Native Students at U. Montana Threatened by Cuts

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We are writing to express our concern about proposed budget cuts to both American Indian Student Services (AISS) and the Native American Studies Department (NAS) that might impact the success of Native American students at the University of Montana. Native American students are unique. Although many of our Native American students at UM are high achievers, many also face barriers and challenges distinct from the conventional college student population. Working with Native students requires cultural sensitivity and knowledge. Just as UM works with veterans, international students, and student athletes, the University recognizes the varying needs of diverse populations in its efforts to promote academic success.

Studies show that providing culturally based student services, academic advising and curriculum are the key to Native American student success. These are currently being met to a significant degree by AISS and the NAS staff. The growing numbers of Native American students and the high numbers of American Indian students graduating from UM are evidence of our success.

The services provided by AISS are based on proven retention methods that help American Indian students from reservation communities in Montana and beyond to successfully immerse themselves in university culture. AISS provides a comfortable, culturally recognizable space that allows Native American students to find their footing at UM and thrive within the larger university community. AISS supports Native American students by providing advocacy, referrals, programs and activities. AISS partners with academic departments and student support services across UM, as well as agencies within the surrounding Missoula community. The academic advising by NAS staff assists Native students to navigate the academic system and to stay on track for graduation. These two offices, with the help of others across campus, work to ensure the success of more than 700 Native American students.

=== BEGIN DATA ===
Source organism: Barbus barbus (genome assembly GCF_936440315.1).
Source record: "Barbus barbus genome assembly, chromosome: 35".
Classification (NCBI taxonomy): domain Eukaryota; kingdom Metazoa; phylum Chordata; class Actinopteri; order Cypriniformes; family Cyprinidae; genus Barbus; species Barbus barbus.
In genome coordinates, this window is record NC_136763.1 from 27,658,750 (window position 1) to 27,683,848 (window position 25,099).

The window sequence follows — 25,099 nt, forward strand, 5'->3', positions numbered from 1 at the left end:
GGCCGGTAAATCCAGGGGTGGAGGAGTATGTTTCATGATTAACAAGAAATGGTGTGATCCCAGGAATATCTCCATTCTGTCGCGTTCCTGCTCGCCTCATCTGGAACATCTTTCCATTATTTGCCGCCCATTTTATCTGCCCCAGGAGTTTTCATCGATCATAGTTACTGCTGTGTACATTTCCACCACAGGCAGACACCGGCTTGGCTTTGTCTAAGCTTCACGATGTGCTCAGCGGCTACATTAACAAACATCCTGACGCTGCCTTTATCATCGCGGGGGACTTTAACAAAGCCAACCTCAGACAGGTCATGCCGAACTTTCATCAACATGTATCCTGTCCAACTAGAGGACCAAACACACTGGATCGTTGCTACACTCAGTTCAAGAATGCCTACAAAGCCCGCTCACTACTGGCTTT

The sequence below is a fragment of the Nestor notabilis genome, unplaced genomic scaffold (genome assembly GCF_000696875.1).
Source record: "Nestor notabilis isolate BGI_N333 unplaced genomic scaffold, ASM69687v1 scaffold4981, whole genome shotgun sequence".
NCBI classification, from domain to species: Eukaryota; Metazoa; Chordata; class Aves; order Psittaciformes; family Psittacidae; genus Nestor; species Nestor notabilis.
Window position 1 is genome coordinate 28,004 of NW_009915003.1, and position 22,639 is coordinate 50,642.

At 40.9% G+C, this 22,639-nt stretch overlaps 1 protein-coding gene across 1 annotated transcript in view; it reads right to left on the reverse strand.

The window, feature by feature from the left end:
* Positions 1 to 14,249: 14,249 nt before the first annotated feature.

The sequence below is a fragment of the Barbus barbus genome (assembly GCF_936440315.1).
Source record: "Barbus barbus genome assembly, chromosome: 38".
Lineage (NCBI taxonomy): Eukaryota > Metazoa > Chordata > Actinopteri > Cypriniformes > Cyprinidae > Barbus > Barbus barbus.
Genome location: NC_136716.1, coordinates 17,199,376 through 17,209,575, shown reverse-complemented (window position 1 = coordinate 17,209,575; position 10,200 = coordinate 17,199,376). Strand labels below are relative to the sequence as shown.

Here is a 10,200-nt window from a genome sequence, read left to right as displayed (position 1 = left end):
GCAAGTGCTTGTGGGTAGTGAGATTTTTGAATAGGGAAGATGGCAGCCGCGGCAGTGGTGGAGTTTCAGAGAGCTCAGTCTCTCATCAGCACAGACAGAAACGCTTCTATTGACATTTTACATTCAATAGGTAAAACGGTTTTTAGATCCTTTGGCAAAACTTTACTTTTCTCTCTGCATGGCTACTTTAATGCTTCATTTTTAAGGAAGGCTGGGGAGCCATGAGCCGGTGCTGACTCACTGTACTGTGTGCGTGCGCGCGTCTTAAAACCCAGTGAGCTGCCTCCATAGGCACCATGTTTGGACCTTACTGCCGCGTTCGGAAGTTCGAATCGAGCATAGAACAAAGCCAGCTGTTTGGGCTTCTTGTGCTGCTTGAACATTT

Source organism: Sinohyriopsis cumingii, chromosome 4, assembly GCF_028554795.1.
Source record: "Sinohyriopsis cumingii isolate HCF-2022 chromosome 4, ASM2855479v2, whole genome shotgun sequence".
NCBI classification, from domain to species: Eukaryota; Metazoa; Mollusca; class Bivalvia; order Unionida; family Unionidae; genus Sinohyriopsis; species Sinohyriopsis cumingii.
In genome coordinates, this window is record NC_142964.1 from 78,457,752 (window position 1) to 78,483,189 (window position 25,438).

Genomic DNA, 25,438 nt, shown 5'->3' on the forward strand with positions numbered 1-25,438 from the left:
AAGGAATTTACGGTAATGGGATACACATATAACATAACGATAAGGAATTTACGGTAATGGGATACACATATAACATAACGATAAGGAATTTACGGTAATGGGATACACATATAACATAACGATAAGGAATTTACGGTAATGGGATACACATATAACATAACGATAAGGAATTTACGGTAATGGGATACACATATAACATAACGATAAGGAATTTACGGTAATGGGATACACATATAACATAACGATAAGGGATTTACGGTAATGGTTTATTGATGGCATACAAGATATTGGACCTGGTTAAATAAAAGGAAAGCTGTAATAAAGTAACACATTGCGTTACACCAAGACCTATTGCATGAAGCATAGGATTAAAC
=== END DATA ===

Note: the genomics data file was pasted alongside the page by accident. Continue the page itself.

Native American student success is the responsibility of UM because of treaty obligations by the federal government and constitutional mandates by the State of Montana. UM has long recognized its responsibility and has slowly built a solid foundation with both AISS and NAS. While we understand the gravity of the current budget situation at UM, we, the undersigned want to emphasize that maintaining and strengthening programs that promote Native American student success at UM make fiscal, ethical, and academic good sense. Let us remember in these difficult fiscal times to keep UM’s powerful principles of inclusion and diversity strong.

Sincerely,

The following American Indian Support and Development Council members:

David Beck, Professor, Native American Studies Department

Royelle Bundy, Director, American Indian Student Services

Ray Carlisle

Julie Biando Edwards, Associate Professor, Ethnic Studies Librarian and Diversity Coordinator

George Price (Assonet Wampanoag), Lecturer, Native American Studies, African American Studies, and History

Neyooxet Greymorning, Professor, Native American Studies Department and Anthropology

Kevin Kicking Woman, Tribal Outreach Program Coordinator

Rosalyn LaPier (Blackfeet/Métis), Assistant Professor, Environmental Studies Program

Wilena Old Person (Yakama/Blackfeet)

Maegan Rides At The Door, MA, (Nakota/Dakota/Absentee Shawnee)

Darlene Samson

Kathryn Shanley (Nakota), Professor of Native American Studies

Aaron Thomas (Navajo), Associate Professor of Chemistry and Biochemistry

Rick van den Pol